Bond issue of $10.5 million slated for radio system
Oct. 3, 2002
The Anoka County (Minn.) Board has approved a $10.5 million bond issue to upgrade the county’s public safety communications system.
The county received authority from the 2002 Minnesota Legislature to issue up to $12.5 million in bonds to replace the current system.
The county board will award the bonds at its Oct. 22 meeting. They will carry an interest rate of 3.714 percent.
According to Terry Johnson, Anoka County division manager for finance and central services, the bond issue will be split into two.
A 10-year, $7.310 million bond will pay for the infrastructure improvements to the system, including the construction of two new towers to supplement the existing six towers and expand the coverage of the system to the northeast part of the county, as well as the purchase of new transmitters and receivers, Johnson said.
The second part of the bond issue, totaling $3.190 million over five years, will pay for the radios that will be purchased to equip the police and fire departments in the county. Replacement radios will be the responsibility of the individual communities.
The shelf life for the radios will be a lot less than the infrastructure improvements, which is why the bond is for the shorter period of time, Johnson said.
“We like to pay off the debt on the bonds before the equipment wears out,” he said.
Closing on the bond issue will take place in November, at which time the money will become available, Johnson said.
Plans are to make the infrastructure improvements in 2003 and have the new system up and running in 2004, he said.
“We are on a fast track,” Johnson said.
In addition, the county hopes to purchase the radios and other equipment before Aug. 1, 2003 to take advantage of a state law that exempts such purchases from the state 6 1/2 percent sales tax, he said. The law sunsets Aug. 1, 2003, Johnson said.
In addition to approving the bond issue, the county board has also entered into a contract with Geo-Comm Corporation of St. Cloud for engineering consulting services for the radio system project.
The contract cost will not exceed $52,500 and will end June 30, 2002.
The county’s new 800 megahertz system is being designed in conjunction with the Metropolitan Radio Board’s plans for a new metrowide and ultimately a statewide public safety radio system.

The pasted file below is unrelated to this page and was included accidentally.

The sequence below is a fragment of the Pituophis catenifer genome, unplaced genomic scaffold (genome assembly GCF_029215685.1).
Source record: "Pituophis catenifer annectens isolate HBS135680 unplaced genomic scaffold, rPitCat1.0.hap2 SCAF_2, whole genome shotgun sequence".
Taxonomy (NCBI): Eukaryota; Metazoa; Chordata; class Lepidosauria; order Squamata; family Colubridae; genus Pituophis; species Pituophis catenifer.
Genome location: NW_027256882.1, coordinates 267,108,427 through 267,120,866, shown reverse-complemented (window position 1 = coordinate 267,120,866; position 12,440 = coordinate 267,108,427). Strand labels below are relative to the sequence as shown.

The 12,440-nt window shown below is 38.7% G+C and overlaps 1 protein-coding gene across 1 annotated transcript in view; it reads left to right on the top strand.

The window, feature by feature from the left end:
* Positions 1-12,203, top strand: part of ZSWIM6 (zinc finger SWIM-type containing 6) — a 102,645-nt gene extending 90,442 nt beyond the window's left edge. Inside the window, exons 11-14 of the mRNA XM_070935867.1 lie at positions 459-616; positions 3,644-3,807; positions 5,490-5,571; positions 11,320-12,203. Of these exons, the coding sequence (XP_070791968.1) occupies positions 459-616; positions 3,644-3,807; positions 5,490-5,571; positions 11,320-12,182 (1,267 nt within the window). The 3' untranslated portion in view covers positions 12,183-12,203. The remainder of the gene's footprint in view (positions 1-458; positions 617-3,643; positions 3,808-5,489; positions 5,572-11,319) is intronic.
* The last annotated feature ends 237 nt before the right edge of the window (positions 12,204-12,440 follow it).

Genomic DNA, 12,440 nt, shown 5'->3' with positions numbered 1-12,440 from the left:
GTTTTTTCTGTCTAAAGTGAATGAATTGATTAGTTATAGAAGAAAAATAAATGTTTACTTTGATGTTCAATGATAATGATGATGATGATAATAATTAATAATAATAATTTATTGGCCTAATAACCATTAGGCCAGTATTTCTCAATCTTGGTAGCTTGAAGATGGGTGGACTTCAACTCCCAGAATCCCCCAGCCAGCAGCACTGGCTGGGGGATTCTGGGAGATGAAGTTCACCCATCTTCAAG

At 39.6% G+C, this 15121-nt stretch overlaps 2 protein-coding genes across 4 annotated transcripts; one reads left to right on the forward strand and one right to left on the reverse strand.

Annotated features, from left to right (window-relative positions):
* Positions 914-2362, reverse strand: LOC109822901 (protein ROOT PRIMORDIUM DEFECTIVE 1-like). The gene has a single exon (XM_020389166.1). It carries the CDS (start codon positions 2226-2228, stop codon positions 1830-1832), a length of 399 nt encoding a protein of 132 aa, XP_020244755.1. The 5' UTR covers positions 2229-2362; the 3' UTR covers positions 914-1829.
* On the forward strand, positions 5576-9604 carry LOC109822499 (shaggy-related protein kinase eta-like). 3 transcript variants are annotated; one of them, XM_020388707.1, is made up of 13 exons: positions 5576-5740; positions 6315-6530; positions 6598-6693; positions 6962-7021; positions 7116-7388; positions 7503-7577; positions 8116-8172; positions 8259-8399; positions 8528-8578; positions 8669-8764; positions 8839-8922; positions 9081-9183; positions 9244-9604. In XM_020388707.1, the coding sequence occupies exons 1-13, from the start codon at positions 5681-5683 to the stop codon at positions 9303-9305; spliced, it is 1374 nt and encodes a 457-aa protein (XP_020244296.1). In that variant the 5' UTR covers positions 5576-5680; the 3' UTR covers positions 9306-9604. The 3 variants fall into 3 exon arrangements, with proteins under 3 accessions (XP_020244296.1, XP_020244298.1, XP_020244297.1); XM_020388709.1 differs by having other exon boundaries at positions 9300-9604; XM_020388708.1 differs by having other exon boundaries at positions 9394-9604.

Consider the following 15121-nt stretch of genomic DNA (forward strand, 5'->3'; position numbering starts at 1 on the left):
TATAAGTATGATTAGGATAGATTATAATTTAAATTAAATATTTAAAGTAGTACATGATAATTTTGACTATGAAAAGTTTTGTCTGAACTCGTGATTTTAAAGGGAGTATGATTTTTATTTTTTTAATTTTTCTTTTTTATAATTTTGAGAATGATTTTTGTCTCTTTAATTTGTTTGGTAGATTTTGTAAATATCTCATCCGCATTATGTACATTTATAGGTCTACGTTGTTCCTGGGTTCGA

The Metropolitan Radio Board is expected to contribute $2.14 million to Anoka County’s project, according to Johnson.
The radio board, of which Anoka County Commissioner Dave McCauley is chairman, will design the system upgrade for the county.
Under its contract with the county, Geo-Comm will work on detailed designs for the system, make sure the Metropolitan Radio Board plan addresses the county’s specific needs, and assist with contract negotiations with vendors.
The purpose of the upgrade of the county’s public safety radio system, which was installed in 1970, is to achieve more consistent county coverage and a more integrated communications system between various public agencies in the county.
It will be paid for by a countywide property tax, which will appear for the first time as a specific line item on the 2003 tax bills.
For 2003, the levy has been set at $1.34 million. That translates into a tax of about $1 a month on a property valued at $150,000 in the county, according to County Administrator Jay McLinden.
The reason for the countywide tax is the project is designed to enhance the public safety for all of Anoka County, said County Commissioner Paul McCarron, chairman of the county board’s Public Safety Committee.
“The project is a collaboration between the county and the cities and townships,” McCarron said.
This is likely the single most expensive project that the county has undertaken, but it meets a critical need, according to County Commissioner Jim Kordiak.
“The safety, security and protection of Anoka County citizens is imperative,” said County Board Chairman Dan Erhart.
A joint powers agreement for the project between the county and its cities and townships was approved by the county board earlier.
Anoka County Attorney Robert M.A. Johnson, chairman of the Anoka County Joint Law Enforcement Council, has been presenting the joint powers agreement to individual city councils and township boards for their approval.
He plans to have all the approvals in place by the Oct. 22 meeting of the county board, Johnson said.
(Copyright © 2002 ECM Publishers, Inc. All Rights Reserved. Republished with permission from the publisher.)